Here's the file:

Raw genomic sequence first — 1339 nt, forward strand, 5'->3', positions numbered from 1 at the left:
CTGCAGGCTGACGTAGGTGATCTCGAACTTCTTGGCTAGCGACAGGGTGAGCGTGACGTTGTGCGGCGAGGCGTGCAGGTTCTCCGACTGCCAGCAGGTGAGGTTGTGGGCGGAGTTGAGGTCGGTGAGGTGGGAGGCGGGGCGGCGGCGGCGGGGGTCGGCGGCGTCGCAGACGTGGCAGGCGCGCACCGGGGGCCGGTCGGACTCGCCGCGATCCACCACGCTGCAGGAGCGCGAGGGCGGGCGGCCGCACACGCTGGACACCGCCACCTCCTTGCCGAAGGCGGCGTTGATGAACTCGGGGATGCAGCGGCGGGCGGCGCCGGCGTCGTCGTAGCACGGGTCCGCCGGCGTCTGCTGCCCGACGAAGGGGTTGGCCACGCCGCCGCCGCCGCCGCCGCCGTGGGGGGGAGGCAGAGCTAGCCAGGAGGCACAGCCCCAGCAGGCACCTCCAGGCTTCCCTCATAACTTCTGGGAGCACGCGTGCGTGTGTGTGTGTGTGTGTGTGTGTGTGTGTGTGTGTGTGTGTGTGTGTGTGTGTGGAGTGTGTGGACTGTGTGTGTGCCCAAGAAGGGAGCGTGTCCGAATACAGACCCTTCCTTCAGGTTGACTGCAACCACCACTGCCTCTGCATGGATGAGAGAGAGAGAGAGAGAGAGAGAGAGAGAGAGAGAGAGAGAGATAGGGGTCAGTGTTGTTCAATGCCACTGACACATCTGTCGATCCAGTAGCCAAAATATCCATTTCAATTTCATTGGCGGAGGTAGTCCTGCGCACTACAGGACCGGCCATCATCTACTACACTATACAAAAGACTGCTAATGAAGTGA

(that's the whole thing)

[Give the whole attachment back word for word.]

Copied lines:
Raw genomic sequence first — 1339 nt, forward strand, 5'->3', positions numbered from 1 at the left:
CTGCAGGCTGACGTAGGTGATCTCGAACTTCTTGGCTAGCGACAGGGTGAGCGTGACGTTGTGCGGCGAGGCGTGCAGGTTCTCCGACTGCCAGCAGGTGAGGTTGTGGGCGGAGTTGAGGTCGGTGAGGTGGGAGGCGGGGCGGCGGCGGCGGGGGTCGGCGGCGTCGCAGACGTGGCAGGCGCGCACCGGGGGCCGGTCGGACTCGCCGCGATCCACCACGCTGCAGGAGCGCGAGGGCGGGCGGCCGCACACGCTGGACACCGCCACCTCCTTGCCGAAGGCGGCGTTGATGAACTCGGGGATGCAGCGGCGGGCGGCGCCGGCGTCGTCGTAGCACGGGTCCGCCGGCGTCTGCTGCCCGACGAAGGGGTTGGCCACGCCGCCGCCGCCGCCGCCGCCGTGGGGGGGAGGCAGAGCTAGCCAGGAGGCACAGCCCCAGCAGGCACCTCCAGGCTTCCCTCATAACTTCTGGGAGCACGCGTGCGTGTGTGTGTGTGTGTGTGTGTGTGTGTGTGTGTGTGTGTGTGTGTGTGTGTGTGGAGTGTGTGGACTGTGTGTGTGCCCAAGAAGGGAGCGTGTCCGAATACAGACCCTTCCTTCAGGTTGACTGCAACCACCACTGCCTCTGCATGGATGAGAGAGAGAGAGAGAGAGAGAGAGAGAGAGAGAGAGAGAGAGATAGGGGTCAGTGTTGTTCAATGCCACTGACACATCTGTCGATCCAGTAGCCAAAATATCCATTTCAATTTCATTGGCGGAGGTAGTCCTGCGCACTACAGGACCGGCCATCATCTACTACACTATACAAAAGACTGCTAATGAAGTGA